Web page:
I haven’t driven the Tesla S Performance and I doubt I ever will. I’ve previously owned a Maserati Quattroporte GTS, Lamborghini Gallardo LP570-4 Superleggera and a Porsche 911 Carrera 4S Cabriolet and I’ve also driven among other things Ferrari 458 Italia, Ferrari FF, Aston Martin Rapide S, Bentley Continental GT V8, BMW M5, Merc E63 AMG, Jaguar XFR-S. So I have some idea what to expect from a performance car and the Tesla S Performance doest deliver in performance, mileage, practicality, design, or reliability. It’s also ugly and from what I’ve seen looks heavy turning in.

    • The Lamborghini LP700 Aventador is a fast car

      And the Audi RS6 is no slouch

      The Tesla S is slow as fuck

    • In european or japanese cars you have usually also no reliability issues the first years ( 60 000 miles ). the heavy weight of the Tesla might cause some problems… but to early to judge.

      And in germany 40 000 EUR over an BMW 7 Hybrid…amazing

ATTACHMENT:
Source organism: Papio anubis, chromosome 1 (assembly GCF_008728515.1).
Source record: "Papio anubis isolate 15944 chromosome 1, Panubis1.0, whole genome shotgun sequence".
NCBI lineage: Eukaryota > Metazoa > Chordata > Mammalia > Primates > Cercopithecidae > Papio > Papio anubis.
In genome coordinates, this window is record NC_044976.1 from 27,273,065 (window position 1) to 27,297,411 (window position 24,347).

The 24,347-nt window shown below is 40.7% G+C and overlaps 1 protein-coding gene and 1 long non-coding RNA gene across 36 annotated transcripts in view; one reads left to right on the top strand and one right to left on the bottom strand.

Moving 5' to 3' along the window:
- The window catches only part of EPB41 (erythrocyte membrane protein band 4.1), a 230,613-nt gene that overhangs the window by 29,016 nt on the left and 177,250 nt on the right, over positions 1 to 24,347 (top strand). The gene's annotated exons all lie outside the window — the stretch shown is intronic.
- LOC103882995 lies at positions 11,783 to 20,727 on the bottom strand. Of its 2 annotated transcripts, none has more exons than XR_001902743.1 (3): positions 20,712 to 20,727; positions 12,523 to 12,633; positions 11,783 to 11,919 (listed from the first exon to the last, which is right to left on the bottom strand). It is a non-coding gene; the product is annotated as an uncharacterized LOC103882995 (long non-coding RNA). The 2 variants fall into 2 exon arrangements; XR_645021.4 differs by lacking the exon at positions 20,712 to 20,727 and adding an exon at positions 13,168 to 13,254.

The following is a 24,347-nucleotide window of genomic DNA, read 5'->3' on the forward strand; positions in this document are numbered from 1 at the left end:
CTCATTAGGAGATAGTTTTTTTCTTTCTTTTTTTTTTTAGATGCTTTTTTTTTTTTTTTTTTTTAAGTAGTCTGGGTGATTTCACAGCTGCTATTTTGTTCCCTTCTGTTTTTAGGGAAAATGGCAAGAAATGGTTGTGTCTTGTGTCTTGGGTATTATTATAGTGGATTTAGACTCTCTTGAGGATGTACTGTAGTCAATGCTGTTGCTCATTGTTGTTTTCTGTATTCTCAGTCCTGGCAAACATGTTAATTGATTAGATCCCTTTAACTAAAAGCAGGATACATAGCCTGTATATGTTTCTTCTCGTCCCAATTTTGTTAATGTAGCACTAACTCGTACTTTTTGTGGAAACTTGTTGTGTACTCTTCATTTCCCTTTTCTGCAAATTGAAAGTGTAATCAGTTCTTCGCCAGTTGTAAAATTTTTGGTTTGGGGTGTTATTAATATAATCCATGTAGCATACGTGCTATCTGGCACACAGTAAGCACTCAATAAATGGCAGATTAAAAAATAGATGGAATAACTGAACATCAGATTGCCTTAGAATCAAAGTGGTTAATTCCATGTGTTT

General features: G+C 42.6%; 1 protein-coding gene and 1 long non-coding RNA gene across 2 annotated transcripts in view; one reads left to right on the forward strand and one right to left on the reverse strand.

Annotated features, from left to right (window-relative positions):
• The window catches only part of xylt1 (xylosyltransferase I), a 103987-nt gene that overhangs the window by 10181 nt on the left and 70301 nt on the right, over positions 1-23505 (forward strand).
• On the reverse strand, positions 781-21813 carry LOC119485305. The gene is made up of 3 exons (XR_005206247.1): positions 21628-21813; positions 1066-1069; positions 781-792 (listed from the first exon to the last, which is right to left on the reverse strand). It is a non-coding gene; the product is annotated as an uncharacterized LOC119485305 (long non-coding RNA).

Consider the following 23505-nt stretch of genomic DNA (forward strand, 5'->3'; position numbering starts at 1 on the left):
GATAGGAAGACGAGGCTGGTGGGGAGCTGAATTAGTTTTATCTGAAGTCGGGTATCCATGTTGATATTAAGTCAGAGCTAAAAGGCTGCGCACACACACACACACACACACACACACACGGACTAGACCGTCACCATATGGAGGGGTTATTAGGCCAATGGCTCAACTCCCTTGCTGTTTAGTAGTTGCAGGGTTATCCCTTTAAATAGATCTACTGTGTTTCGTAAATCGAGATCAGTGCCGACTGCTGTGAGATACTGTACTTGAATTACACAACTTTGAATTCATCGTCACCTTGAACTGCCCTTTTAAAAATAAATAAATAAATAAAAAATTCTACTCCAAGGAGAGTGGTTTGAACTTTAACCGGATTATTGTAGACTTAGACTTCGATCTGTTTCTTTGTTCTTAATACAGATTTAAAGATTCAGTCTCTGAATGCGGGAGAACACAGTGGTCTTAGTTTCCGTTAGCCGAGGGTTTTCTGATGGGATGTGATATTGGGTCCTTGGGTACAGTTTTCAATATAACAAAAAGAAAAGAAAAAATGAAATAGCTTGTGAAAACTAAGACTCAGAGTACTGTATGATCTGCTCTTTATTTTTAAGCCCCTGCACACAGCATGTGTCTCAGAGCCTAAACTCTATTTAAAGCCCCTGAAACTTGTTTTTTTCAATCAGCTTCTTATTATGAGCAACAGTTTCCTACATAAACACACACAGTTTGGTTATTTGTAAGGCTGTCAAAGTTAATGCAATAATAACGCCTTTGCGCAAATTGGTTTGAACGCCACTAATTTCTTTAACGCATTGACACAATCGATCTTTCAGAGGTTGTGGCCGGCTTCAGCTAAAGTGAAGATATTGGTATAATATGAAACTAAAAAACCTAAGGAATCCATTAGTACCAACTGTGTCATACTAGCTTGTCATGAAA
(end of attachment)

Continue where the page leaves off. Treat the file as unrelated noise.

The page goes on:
• I agree, the weight is also going to cause handling issues, especially around tight slow corners. The price is astronomical for the car’s capabilities.

  5. It’s refreshing to see someone who calls it like it is instead of kissing Musk and the enviroqueers asses. Tesla cars are are overrated, overpriced and impractical yet the media is making it out to be the ultimate car. The Volt is the best executed electric car because GM knows battery tech is not where it needs to be so they have a gas engine for backup. Tesla cars are totaled if you run the battery out and neither your insurance or Tesla will pay for the $50,000 + repair costs.

    • I completely agree. Tesla has backed the wrong horse: hybrids, natural power, diesel and more efficient petrol cars are the direction the motor industry and consumers are moving in. By the time the world goes electric Tesla won’t be around. I think the reason the American media are pro Tesla (they’re not in Europe) is because Musk is incredibly litigious. I just don’t see how the US media can continue to talk up this car, the public obviously don’t think so because they are not buying it outside California.